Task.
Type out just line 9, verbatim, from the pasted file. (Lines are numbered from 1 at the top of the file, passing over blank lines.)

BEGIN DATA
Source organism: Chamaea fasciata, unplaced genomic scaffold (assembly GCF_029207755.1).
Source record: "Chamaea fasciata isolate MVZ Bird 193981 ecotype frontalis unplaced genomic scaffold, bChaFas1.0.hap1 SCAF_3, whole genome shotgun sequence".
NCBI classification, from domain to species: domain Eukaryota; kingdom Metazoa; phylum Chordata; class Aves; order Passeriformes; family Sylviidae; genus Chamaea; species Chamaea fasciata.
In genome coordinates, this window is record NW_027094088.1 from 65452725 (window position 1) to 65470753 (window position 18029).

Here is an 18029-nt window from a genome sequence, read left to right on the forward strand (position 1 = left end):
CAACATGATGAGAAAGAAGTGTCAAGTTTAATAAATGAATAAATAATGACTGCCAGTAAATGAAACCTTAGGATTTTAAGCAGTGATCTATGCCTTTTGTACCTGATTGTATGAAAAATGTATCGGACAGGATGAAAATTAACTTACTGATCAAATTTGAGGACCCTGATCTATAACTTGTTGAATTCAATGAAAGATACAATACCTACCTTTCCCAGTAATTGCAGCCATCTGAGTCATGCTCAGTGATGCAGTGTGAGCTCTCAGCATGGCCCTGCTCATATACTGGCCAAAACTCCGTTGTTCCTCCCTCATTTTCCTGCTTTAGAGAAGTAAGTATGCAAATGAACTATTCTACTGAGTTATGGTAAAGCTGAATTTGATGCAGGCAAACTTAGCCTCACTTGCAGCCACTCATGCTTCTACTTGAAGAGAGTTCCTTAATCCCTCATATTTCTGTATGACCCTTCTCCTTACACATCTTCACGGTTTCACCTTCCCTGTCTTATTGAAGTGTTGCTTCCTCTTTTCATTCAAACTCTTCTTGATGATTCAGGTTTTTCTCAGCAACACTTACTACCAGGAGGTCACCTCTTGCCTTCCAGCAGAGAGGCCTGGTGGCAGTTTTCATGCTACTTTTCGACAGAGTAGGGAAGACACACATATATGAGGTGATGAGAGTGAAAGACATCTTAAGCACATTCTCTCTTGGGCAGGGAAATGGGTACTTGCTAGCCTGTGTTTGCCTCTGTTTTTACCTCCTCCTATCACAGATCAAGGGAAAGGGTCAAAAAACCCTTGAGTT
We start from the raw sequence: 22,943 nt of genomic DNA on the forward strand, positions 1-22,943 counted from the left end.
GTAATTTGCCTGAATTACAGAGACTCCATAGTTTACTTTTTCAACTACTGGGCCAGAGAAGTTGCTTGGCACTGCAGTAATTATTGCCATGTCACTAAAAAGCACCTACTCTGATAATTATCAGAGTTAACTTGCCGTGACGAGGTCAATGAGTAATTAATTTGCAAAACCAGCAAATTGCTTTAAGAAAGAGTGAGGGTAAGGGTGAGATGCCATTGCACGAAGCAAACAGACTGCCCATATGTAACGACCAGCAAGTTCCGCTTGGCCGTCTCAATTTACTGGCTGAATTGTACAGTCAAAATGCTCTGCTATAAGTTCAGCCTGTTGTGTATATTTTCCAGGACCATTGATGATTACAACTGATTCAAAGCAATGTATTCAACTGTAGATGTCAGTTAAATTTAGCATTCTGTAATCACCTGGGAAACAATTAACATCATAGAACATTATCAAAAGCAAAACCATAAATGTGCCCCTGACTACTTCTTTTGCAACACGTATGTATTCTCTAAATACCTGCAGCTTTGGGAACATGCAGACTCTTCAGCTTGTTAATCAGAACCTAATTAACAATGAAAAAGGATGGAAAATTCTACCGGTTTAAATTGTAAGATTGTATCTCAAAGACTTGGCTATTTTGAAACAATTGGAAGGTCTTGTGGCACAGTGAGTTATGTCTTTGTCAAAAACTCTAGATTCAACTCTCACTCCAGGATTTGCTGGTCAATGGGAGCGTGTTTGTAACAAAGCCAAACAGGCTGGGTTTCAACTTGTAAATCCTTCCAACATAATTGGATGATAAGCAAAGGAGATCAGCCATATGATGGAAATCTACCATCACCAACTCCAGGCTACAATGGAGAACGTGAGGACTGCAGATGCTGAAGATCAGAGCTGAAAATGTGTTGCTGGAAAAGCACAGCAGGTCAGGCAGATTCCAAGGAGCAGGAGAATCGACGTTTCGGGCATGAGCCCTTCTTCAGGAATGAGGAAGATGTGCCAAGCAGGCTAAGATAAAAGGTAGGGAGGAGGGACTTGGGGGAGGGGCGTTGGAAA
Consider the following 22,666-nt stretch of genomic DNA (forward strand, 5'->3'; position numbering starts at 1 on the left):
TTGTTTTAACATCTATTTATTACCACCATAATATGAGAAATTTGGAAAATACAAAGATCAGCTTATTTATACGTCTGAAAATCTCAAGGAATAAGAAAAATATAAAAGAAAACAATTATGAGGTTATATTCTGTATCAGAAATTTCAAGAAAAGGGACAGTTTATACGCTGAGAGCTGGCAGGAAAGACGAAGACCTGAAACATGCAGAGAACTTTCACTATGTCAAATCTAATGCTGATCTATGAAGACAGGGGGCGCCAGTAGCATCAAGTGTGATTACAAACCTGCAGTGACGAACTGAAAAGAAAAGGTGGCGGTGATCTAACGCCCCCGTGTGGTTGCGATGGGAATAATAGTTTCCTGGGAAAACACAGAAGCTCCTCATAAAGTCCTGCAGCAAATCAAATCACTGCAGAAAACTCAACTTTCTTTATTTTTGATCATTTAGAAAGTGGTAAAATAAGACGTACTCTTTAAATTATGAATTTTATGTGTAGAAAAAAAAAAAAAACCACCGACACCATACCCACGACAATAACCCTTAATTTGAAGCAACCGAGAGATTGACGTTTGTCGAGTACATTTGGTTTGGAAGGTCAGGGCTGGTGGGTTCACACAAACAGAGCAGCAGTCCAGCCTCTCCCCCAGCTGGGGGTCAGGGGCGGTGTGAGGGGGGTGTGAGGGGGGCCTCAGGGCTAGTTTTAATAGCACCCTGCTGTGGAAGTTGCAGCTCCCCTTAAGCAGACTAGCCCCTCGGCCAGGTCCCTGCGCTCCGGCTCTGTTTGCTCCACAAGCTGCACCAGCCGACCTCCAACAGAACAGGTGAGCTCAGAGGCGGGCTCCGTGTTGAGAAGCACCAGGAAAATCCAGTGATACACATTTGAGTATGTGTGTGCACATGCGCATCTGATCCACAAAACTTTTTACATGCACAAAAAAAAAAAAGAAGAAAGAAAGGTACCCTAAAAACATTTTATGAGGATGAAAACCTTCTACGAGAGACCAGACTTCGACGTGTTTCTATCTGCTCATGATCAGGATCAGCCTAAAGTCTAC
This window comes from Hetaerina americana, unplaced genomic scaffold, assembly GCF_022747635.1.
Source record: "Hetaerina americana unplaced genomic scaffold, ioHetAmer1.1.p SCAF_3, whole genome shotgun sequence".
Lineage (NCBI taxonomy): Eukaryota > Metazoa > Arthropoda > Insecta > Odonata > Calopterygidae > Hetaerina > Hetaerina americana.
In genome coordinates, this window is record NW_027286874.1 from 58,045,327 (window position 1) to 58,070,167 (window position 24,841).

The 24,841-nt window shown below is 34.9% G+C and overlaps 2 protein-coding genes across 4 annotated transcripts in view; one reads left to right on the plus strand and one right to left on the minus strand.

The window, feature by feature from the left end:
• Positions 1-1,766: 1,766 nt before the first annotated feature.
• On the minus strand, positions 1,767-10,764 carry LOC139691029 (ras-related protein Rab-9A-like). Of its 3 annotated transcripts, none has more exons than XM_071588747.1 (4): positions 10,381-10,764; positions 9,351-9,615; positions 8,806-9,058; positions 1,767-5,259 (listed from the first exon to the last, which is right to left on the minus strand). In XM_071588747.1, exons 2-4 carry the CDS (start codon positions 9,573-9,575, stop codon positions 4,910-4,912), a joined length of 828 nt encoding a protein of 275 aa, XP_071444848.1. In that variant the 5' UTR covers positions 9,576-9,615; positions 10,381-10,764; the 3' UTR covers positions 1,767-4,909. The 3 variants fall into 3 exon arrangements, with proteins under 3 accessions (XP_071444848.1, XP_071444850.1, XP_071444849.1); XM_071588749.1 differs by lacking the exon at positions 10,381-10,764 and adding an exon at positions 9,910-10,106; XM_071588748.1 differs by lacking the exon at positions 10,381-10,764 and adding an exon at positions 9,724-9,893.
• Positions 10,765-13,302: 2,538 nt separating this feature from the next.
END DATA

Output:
Consider the following 22,666-nt stretch of genomic DNA (forward strand, 5'->3'; position numbering starts at 1 on the left):